An introduction to American politics

Michael Bérubé explains it all in a 12-step cycle we are doomed to repeat.

1. Democratic president is elected after disastrous Republican administration messes things up bad. Liberals rejoice, hoping that their long national nightmare is now over.

2. Democratic president turns out to be liberal–centrist fellow with some degree of cultural conservatism and willingness to echo Republican talking points on a handful of issues.

3. Democratic president meets with solid Republican opposition in Congress as well as various forms of obstructionism from members of his own party.

4. Democratic president gives in to Republicans repeatedly on a handful of symbolic (and therefore important to politically active voters) issues, appointments, regulations, etc.

5. Left wing of Democratic party erupts in outrage at sellout Judas stealth-Republican president.

6. Portion of left wing of Democratic party leaves party, goes home, fantasizes about awesome third party that will destroy the system and rebuild it from scratch.

You will have to go here for 7 through 12.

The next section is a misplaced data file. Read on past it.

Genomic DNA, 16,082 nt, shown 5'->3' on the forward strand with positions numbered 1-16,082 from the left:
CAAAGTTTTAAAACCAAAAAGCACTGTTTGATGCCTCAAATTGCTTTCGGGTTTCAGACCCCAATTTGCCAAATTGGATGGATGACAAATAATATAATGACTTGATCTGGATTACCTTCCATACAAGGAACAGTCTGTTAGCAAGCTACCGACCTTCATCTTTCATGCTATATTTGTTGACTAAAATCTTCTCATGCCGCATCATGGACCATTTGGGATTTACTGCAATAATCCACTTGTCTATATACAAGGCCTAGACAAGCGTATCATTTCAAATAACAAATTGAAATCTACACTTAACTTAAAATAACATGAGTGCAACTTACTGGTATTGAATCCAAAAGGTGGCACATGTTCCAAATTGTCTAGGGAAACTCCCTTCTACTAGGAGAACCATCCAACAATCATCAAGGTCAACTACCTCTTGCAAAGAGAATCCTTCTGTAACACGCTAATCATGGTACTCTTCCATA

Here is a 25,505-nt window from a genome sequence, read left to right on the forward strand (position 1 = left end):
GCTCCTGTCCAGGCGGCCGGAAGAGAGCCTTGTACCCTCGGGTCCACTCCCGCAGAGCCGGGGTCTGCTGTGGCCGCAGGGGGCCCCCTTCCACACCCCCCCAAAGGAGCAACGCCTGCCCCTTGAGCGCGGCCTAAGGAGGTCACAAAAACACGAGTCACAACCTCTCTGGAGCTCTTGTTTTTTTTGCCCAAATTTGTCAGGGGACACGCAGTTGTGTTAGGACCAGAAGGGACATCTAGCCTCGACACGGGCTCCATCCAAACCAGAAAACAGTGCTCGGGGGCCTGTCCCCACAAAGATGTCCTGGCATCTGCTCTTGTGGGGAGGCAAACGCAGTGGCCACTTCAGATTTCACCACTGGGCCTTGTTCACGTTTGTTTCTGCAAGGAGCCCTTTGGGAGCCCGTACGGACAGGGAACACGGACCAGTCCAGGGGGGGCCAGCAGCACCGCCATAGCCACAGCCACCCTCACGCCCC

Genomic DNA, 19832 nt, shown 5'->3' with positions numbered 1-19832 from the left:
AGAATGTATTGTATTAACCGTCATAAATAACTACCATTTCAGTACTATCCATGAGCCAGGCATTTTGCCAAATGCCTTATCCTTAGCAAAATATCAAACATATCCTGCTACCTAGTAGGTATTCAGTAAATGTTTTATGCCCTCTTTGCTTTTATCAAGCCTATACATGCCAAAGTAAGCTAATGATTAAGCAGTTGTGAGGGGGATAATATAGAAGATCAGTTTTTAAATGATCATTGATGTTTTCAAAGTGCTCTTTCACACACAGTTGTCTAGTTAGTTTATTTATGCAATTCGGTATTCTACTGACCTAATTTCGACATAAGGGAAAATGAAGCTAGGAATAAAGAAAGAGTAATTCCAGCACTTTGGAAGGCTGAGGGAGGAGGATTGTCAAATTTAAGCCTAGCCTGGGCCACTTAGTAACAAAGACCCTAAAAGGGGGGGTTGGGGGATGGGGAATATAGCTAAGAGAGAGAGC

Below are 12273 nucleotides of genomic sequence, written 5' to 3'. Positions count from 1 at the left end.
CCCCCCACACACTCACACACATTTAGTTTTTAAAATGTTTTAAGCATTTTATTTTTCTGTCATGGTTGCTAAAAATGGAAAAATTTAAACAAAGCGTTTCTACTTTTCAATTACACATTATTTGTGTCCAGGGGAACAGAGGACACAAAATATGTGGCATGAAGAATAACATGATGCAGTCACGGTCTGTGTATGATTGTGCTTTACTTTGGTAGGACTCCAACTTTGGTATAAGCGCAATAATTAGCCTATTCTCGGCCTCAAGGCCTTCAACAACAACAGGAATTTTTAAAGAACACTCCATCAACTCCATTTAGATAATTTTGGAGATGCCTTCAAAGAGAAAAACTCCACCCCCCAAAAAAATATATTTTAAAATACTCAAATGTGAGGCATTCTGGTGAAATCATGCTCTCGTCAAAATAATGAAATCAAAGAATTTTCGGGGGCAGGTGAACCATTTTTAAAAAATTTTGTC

3 thoughts on “An introduction to American politics

  1. One really needs to read Berube’s explanation — at first, he sounds very much like a tiresome hippie-puncher. If almost everyone got his point wrong, maybe he should reconsider a bit of his emphasis.

    Anyways, Berube’s point is that Dem Presidents always destroy themselves, not that liberals are awful for wanting them not to.

  2. I think you see a kind of this problem in any democracy that has elections between the terms of the administration.
    Usually, the party of which the president is a member loses in the mid-terms. This outlook might convince the president to pander to the other side already, but once the mid-terms are lost, it makes governing much harder.
    I am from Germany and we have a very similar election cycle with the state elections of the 16 states spread out evenly over the 4 years of the parliamentary (and thus the chancellor’s) term. Because the states appoint the members of the second chamber (“Bundesrat”), these elections have a direct impact on federal law-making. Whoever is in power at the federal level tends to lose the elections at the state level.